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Theodore Roosevelt (1858–1919). Through the Brazilian Wilderness. 1914.

Page 160

13th we broke camp, loaded ourselves and all our belongings on the launch and the house-boat, and started upstream for Tapirapoan. All told there were about thrity men, with five dogs and tents, bedding and provisions; fresh beef, growing rapidly less fresh; skins—all and everything jammed together.
  It rained most of the first day and part of the first night. After that the weather was generally overcast and pleasant for travelling; but sometimes rain and torrid sunshine alternated. The cooking—and it was good cooking—was done at a funny little open-air fireplace, with two or three cooking-pots placed at the stern of the house-boat.
  The fireplace was a platform of earth, taken from anthills, and heaped and spread on the boards of the boat. Around it the dusky cook worked with philosophic solemnity in rain and shine. Our attendants, friendly souls with skins of every shade and hue, slept most of the time, curled up among boxes, bundles, and slabs of beef. An enormous land turtle was tethered toward the bow of the house-boat. When the men slept too near it, it made futile efforts to scramble over them; and in return now and then one of them gravely used it for a seat.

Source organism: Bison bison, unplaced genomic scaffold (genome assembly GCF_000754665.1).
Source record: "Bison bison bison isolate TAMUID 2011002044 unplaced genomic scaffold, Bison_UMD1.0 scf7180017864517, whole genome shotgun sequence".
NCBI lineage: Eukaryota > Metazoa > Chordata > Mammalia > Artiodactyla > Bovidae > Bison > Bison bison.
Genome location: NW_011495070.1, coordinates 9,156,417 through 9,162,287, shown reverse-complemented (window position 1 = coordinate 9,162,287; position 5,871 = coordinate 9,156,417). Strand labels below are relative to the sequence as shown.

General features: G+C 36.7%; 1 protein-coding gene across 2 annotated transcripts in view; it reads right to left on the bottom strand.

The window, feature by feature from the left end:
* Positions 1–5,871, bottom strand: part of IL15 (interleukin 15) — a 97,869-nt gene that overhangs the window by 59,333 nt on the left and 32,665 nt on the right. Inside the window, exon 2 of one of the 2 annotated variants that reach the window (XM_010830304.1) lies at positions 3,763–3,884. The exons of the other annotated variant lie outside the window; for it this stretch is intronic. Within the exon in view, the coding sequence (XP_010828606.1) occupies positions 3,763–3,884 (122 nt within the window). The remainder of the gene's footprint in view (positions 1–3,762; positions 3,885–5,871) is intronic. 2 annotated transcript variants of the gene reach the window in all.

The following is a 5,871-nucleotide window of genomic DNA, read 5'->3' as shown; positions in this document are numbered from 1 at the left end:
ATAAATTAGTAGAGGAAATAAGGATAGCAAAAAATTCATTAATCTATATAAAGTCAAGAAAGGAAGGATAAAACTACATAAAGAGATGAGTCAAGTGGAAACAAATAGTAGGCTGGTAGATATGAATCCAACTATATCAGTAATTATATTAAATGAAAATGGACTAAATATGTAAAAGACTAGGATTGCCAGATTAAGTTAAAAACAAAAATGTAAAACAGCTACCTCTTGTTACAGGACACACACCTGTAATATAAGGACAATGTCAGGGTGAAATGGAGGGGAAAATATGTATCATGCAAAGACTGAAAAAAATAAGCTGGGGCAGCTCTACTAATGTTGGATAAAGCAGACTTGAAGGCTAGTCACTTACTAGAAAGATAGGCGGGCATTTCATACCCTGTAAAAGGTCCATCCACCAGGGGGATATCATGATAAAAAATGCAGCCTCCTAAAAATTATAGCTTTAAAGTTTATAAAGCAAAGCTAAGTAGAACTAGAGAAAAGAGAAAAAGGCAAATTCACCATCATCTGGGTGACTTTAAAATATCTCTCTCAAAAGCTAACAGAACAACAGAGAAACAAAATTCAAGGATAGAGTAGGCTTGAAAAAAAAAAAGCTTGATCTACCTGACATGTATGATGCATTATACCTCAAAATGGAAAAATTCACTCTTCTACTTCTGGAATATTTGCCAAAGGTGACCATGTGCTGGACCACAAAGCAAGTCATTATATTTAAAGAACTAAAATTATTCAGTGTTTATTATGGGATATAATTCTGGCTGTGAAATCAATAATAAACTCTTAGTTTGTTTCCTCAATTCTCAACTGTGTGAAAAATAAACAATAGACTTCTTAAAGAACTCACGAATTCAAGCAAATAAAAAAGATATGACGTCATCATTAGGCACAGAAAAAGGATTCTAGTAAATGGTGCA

Slowly the throbbing engine drove the launch and its unwieldy side-partner against the swift current. The river had risen. We made about a mile and a half an hour. Ahead of us the brown water street stretched in curves between endless walls of dense tropical forest. It was like passing through a gigantic greenhouse. Wawasa and burity palms, cecropias, huge figs, feathery bamboos, strange yellow-stemmed trees, low trees with enormous